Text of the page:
Post-translational modifications such as citrullination are excellent targets for cancer therapy
V.A. Brentville, M. Vankemmelbeke, R.L. Metheringham, L.G. Durrant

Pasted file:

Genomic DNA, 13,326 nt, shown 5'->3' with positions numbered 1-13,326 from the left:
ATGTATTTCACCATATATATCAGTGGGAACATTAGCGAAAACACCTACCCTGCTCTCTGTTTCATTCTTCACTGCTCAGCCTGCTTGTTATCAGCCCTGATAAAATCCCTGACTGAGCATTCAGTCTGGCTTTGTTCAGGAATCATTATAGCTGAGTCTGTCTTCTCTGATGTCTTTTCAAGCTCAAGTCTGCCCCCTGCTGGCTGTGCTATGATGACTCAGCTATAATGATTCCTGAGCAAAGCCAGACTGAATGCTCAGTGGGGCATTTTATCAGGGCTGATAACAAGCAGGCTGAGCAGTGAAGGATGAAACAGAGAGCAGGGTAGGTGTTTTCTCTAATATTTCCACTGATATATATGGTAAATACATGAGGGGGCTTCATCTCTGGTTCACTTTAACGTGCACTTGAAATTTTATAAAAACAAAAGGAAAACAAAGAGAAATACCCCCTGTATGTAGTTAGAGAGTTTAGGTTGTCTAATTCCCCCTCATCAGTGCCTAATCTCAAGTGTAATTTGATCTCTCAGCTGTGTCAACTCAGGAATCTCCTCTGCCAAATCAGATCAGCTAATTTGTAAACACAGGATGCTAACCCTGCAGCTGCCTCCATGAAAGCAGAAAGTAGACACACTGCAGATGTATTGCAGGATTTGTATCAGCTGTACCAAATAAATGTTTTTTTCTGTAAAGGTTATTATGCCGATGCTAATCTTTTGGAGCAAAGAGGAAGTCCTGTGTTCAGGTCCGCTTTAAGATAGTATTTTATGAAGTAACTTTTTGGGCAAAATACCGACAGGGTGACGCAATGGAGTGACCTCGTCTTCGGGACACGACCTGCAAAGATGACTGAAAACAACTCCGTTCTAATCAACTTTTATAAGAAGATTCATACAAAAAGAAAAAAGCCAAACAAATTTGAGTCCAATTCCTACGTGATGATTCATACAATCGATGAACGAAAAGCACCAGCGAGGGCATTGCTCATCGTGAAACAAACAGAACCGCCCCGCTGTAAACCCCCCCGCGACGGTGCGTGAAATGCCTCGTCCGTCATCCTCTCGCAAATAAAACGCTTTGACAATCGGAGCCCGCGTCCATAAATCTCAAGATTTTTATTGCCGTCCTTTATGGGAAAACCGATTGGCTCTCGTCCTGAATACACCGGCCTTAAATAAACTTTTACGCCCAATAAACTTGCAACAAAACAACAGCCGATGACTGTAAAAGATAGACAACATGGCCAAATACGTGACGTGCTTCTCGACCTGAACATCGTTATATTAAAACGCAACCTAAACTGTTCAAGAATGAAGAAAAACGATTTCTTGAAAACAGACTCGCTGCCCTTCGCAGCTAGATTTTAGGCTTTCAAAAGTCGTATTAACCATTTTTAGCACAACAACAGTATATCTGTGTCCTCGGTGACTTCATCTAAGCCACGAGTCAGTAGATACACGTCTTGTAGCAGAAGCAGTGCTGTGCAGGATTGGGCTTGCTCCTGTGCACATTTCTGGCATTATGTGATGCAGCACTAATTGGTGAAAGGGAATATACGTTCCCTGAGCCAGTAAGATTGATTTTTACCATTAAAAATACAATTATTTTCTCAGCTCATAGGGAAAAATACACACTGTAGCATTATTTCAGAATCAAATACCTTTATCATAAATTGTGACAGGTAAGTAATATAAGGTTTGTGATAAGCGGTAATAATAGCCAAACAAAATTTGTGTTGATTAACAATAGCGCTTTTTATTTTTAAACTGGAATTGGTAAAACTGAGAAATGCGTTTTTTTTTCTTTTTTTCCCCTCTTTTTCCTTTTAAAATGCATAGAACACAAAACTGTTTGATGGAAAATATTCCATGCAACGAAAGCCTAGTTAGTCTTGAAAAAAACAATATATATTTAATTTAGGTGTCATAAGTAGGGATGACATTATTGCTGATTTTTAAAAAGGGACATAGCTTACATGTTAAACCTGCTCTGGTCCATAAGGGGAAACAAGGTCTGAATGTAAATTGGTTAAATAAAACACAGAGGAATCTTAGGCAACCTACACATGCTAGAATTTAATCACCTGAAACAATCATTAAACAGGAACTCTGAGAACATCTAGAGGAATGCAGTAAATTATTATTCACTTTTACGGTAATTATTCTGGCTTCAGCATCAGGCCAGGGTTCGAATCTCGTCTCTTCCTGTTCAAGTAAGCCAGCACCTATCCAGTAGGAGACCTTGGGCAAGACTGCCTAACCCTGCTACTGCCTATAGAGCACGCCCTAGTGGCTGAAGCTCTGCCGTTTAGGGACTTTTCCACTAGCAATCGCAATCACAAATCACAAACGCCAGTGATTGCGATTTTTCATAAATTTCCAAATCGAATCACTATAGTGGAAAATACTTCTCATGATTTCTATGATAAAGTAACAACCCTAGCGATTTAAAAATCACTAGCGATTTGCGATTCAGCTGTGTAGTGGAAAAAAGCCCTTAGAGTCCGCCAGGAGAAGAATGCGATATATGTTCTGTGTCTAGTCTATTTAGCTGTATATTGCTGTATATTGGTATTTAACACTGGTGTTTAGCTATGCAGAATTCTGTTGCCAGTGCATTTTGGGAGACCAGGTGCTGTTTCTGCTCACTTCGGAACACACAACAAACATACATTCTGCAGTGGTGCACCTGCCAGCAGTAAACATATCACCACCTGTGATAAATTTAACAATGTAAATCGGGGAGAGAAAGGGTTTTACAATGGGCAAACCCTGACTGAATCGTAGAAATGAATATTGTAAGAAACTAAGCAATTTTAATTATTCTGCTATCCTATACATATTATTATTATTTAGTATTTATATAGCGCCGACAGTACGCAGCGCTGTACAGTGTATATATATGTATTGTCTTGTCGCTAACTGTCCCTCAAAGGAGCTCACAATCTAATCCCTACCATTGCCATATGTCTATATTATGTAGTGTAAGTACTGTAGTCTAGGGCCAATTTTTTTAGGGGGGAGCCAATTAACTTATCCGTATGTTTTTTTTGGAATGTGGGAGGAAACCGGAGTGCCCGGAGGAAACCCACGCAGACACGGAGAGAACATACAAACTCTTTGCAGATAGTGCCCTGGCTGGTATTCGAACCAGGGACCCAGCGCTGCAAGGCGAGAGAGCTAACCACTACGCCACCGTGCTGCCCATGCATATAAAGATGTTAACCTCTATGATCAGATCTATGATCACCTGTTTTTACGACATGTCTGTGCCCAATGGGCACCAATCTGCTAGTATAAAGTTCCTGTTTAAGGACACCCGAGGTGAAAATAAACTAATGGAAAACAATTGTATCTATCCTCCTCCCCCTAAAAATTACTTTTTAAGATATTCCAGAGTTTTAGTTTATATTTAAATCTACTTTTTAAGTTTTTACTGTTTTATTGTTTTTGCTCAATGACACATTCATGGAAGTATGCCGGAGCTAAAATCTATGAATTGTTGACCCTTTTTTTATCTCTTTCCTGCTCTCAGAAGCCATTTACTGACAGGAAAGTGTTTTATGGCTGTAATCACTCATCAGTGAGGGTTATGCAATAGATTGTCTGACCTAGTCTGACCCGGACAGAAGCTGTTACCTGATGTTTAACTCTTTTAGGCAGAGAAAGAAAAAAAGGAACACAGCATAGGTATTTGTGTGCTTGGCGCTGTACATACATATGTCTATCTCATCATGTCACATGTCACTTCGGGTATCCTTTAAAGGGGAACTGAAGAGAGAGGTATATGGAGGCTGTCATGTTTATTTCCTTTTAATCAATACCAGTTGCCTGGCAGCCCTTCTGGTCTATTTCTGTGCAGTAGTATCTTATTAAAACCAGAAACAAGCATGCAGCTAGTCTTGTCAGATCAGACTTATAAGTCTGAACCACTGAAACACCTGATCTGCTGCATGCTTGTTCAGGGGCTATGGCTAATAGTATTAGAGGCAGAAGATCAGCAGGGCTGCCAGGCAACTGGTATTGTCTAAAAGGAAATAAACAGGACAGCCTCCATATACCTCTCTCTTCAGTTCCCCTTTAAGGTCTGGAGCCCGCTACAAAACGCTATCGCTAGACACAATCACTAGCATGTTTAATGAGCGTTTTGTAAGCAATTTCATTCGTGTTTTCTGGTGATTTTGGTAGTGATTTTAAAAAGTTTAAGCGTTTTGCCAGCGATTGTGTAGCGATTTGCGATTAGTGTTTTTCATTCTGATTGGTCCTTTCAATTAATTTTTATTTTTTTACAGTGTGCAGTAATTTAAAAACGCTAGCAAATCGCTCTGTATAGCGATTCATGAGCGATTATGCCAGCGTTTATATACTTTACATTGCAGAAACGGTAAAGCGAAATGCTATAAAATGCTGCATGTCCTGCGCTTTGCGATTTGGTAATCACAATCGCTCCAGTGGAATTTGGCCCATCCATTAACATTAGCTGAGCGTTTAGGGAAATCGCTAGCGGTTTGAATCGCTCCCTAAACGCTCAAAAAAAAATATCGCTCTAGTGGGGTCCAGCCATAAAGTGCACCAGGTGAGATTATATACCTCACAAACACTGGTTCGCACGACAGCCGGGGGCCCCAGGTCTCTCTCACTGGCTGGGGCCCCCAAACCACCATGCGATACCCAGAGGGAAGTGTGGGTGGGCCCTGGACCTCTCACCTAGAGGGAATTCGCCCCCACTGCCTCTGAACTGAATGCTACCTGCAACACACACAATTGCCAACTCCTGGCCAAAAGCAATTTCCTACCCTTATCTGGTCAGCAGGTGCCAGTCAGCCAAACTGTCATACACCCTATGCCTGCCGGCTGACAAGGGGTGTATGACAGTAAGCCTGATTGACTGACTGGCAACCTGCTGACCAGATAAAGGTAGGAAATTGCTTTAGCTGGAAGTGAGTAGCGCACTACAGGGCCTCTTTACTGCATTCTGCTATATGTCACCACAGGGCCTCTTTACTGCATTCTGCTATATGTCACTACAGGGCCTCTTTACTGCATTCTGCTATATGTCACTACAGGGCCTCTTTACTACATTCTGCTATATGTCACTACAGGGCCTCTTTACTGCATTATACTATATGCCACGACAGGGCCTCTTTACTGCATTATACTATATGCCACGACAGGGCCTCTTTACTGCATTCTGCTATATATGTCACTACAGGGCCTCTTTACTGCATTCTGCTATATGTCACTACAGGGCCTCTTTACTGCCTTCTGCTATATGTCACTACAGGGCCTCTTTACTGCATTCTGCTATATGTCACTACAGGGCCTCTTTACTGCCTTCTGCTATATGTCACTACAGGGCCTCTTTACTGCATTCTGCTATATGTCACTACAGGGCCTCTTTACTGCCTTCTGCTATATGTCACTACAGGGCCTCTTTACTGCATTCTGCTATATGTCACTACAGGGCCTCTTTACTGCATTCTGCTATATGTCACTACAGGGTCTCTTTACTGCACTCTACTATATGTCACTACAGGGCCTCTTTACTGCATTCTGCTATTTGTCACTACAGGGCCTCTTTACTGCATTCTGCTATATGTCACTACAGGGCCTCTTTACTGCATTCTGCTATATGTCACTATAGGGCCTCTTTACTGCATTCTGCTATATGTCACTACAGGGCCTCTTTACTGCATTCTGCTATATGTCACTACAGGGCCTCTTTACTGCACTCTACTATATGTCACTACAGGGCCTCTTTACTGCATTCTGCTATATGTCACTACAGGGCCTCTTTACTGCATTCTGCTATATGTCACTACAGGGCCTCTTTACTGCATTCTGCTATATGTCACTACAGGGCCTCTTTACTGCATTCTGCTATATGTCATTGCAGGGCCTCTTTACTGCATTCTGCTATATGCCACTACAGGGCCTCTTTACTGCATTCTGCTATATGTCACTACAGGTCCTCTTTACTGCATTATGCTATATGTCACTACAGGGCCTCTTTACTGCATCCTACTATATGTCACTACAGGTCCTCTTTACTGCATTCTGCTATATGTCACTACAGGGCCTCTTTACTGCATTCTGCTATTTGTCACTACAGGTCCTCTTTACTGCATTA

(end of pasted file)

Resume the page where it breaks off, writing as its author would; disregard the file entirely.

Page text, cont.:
ABSTRACT: Under conditions of cellular stress, proteins can be post-translationally modified causing them to be recognized by the immune system. One such stress-induced post-translational modification (siPTM) is citrullination, the conversion of arginine residues to citrulline by peptidylarginine deiminase (PAD) enzymes. PAD enzymes are activated by millimolar concentrations of calcium which can occur during apoptosis, leading to precipitation of proteins, their subsequent uptake by B cells and stimulation of antibody responses. Detection of anti-citrullinated protein antibodies (ACPAs) is a diagnostic of rheumatoid arthritis (RA), where immune complexes stimulate inflammation around the joints. More recently, autophagy has been shown to play a role in the presentation of citrullinated peptides on MHC class II molecules to CD4+ helper T cells, suggesting that citrullination may be a way of alerting immune cells to cellular stress. Additionally, inflammation-induced IFNγ and concomitant MHC class II expression on target cells contributes to immune activation. Stressful conditions in the tumour microenvironment induce autophagy in cancer cells as a pro-survival mechanism. Cancer cells also over express PAD enzymes and in light of this the hypothesis that citrullinated peptides stimulate CD4+ T cell responses that would recognize these siPTM’s produced during autophagy has been investigated. The induction of potent citrullinated peptide-specific CD4 responses has been shown in both humans and HLA transgenic mouse models. Responses in mouse models resulted in potent anti-tumour responses against tumours expressing either constitutive or IFNγ-inducible MHC class II. The anti-tumour effect relied upon direct recognition of tumours by specific CD4 T cells suggesting that citrullinated peptides are attractive targets for cancer vaccines.